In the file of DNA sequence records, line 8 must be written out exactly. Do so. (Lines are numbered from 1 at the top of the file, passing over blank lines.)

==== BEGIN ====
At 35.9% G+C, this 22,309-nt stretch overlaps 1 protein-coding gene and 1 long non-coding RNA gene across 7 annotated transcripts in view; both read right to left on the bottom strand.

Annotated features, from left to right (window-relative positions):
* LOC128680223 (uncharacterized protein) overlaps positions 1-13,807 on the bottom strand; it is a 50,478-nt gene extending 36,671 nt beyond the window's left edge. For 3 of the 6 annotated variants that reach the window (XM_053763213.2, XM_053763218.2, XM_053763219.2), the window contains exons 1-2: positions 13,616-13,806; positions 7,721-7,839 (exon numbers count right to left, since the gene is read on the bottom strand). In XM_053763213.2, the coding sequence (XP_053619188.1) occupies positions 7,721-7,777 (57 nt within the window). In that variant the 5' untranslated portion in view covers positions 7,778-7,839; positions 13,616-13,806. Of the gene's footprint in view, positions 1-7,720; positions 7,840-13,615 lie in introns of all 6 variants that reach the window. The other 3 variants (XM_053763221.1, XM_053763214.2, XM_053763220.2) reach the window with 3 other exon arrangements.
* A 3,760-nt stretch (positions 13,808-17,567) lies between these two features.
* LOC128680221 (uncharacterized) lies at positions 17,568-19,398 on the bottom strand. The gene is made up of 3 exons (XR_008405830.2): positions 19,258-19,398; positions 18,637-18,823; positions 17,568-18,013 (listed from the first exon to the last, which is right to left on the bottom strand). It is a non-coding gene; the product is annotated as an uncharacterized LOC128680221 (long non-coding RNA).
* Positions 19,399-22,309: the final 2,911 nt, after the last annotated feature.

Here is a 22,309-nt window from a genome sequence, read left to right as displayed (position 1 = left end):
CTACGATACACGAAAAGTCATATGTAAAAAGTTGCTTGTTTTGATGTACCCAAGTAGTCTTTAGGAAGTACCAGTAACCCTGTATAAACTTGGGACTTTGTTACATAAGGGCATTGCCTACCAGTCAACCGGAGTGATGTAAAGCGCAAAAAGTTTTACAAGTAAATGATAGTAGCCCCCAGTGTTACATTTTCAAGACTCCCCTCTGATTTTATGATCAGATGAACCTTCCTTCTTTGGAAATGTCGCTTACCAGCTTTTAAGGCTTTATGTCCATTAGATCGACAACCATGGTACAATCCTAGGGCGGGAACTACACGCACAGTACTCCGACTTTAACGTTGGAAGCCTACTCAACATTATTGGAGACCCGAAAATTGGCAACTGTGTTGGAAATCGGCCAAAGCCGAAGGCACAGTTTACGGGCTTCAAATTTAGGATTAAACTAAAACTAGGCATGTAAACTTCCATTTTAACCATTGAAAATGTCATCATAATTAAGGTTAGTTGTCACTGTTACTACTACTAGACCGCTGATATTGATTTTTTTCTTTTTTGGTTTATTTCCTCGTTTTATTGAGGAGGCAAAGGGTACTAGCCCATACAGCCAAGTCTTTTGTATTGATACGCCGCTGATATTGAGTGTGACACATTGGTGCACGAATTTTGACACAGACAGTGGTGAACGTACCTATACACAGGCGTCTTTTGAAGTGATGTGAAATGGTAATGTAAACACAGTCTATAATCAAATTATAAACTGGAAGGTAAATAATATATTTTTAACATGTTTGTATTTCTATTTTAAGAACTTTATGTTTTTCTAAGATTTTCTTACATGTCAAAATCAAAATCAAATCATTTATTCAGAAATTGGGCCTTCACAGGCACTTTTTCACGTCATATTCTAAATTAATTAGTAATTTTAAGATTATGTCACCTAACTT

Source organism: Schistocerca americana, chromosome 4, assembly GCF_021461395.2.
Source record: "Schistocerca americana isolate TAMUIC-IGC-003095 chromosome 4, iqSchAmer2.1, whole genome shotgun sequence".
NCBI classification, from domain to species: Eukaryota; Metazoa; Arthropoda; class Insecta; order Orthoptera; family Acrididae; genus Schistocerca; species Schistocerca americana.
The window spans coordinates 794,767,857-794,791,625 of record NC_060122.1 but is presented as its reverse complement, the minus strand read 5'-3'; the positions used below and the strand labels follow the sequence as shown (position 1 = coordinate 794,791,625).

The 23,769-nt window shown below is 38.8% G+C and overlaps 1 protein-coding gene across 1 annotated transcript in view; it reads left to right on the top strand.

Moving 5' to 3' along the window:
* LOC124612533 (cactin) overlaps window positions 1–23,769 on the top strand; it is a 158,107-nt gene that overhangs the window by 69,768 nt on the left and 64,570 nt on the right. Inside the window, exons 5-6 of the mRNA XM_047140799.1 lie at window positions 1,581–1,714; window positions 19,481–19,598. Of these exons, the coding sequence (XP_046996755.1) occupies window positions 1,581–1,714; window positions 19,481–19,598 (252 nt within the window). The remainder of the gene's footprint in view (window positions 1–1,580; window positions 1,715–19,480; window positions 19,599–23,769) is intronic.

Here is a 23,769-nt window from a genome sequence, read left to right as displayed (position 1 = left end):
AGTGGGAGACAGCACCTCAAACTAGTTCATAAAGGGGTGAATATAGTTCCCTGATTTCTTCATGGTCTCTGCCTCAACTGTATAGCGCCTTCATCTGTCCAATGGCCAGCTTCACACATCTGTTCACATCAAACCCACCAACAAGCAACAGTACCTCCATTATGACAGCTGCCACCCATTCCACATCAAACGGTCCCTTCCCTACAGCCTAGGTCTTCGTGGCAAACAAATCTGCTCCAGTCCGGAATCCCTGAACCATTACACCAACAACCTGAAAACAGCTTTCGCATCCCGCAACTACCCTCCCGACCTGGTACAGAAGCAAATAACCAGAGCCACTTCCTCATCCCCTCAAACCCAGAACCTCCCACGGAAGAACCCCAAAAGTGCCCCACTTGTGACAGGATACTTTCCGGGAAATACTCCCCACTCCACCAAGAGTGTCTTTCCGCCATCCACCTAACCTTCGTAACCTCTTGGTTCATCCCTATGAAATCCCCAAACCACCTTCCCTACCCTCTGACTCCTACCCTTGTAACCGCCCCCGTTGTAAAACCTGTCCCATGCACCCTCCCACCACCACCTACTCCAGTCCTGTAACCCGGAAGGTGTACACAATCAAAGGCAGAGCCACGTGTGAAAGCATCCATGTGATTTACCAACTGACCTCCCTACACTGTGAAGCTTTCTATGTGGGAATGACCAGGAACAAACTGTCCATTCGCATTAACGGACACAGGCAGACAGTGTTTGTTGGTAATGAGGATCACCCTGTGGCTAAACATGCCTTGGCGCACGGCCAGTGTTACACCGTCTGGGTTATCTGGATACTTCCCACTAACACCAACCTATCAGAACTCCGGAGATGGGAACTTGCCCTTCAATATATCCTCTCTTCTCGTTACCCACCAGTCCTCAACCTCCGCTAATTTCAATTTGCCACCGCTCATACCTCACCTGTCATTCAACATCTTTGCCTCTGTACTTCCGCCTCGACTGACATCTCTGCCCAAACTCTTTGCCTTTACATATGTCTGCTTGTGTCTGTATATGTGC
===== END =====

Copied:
CTACGATACACGAAAAGTCATATGTAAAAAGTTGCTTGTTTTGATGTACCCAAGTAGTCTTTAGGAAGTACCAGTAACCCTGTATAAACTTGGGACTTTGTTACATAAGGGCATTGCCTACCAGTCAACCGGAGTGATGTAAAGCGCAAAAAGTTTTACAAGTAAATGATAGTAGCCCCCAGTGTTACATTTTCAAGACTCCCCTCTGATTTTATGATCAGATGAACCTTCCTTCTTTGGAAATGTCGCTTACCAGCTTTTAAGGCTTTATGTCCATTAGATCGACAACCATGGTACAATCCTAGGGCGGGAACTACACGCACAGTACTCCGACTTTAACGTTGGAAGCCTACTCAACATTATTGGAGACCCGAAAATTGGCAACTGTGTTGGAAATCGGCCAAAGCCGAAGGCACAGTTTACGGGCTTCAAATTTAGGATTAAACTAAAACTAGGCATGTAAACTTCCATTTTAACCATTGAAAATGTCATCATAATTAAGGTTAGTTGTCACTGTTACTACTACTAGACCGCTGATATTGATTTTTTTCTTTTTTGGTTTATTTCCTCGTTTTATTGAGGAGGCAAAGGGTACTAGCCCATACAGCCAAGTCTTTTGTATTGATACGCCGCTGATATTGAGTGTGACACATTGGTGCACGAATTTTGACACAGACAGTGGTGAACGTACCTATACACAGGCGTCTTTTGAAGTGATGTGAAATGGTAATGTAAACACAGTCTATAATCAAATTATAAACTGGAAGGTAAATAATATATTTTTAACATGTTTGTATTTCTATTTTAAGAACTTTATGTTTTTCTAAGATTTTCTTACATGTCAAAATCAAAATCAAATCATTTATTCAGAAATTGGGCCTTCACAGGCACTTTTTCACGTCATATTCTAAATTAATTAGTAATTTTAAGATTATGTCACCTAACTT